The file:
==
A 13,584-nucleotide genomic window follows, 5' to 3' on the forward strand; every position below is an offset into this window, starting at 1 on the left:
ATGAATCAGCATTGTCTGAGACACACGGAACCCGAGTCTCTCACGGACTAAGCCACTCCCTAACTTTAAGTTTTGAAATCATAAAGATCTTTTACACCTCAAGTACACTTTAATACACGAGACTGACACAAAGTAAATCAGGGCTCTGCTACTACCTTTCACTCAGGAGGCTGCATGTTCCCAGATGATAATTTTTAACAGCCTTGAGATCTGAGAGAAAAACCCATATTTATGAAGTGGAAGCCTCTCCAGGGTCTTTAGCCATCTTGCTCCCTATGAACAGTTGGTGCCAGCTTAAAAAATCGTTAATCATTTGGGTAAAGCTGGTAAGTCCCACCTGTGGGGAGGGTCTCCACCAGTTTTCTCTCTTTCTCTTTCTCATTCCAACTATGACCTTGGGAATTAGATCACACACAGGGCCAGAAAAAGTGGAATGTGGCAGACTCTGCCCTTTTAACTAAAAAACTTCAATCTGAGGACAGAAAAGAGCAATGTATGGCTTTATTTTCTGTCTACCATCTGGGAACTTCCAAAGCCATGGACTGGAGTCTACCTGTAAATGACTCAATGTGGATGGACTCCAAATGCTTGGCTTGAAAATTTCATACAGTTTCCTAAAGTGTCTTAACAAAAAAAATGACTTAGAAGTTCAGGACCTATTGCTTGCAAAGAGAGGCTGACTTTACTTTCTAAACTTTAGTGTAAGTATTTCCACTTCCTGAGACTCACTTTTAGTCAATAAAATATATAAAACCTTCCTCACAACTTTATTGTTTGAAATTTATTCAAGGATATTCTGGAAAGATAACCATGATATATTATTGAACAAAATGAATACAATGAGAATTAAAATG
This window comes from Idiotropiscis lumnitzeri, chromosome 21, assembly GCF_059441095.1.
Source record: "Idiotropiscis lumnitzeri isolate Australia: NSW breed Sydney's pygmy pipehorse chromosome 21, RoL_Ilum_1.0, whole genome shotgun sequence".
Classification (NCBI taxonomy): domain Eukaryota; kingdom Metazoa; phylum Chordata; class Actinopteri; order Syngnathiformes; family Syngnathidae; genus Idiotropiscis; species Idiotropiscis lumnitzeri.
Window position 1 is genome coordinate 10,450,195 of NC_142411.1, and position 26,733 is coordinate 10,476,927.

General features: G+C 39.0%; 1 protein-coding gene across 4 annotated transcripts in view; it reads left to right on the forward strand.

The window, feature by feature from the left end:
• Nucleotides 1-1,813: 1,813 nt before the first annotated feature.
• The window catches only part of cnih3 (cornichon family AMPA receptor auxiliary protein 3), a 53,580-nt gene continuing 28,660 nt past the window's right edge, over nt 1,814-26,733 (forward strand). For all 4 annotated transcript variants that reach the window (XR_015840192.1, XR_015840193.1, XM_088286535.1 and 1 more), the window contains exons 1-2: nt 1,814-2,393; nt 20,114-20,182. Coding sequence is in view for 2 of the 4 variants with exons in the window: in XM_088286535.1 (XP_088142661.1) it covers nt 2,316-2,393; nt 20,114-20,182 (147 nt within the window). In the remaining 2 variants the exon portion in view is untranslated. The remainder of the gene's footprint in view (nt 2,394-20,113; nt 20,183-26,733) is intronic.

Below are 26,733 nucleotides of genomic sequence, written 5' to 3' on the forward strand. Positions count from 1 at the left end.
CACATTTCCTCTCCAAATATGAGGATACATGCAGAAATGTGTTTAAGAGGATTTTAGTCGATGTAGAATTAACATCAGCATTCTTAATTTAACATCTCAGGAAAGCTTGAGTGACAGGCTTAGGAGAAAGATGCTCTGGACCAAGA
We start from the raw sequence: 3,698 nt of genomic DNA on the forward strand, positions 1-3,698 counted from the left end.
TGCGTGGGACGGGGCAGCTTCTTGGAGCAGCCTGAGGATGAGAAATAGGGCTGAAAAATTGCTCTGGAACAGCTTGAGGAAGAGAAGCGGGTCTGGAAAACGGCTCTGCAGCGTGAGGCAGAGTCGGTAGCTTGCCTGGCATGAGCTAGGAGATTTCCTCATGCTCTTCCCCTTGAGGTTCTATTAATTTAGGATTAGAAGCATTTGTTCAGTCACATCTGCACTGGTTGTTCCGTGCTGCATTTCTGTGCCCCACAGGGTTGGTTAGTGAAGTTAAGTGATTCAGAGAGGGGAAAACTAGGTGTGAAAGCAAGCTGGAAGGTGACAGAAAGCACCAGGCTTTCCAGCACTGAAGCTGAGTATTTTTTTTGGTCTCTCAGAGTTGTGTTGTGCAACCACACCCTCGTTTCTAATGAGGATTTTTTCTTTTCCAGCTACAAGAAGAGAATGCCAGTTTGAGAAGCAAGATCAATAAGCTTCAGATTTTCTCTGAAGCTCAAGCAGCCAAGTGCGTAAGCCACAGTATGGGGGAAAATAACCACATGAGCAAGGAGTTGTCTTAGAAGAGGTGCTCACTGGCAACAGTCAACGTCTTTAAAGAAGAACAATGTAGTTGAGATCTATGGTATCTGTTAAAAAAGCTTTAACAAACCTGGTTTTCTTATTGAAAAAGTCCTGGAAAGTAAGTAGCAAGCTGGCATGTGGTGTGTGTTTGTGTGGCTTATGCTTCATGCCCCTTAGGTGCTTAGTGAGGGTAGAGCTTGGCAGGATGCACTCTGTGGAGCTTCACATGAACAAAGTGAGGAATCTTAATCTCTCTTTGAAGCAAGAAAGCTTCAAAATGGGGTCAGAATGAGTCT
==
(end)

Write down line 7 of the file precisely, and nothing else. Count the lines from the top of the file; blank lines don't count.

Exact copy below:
General features: G+C 39.0%; 1 protein-coding gene across 4 annotated transcripts in view; it reads left to right on the forward strand.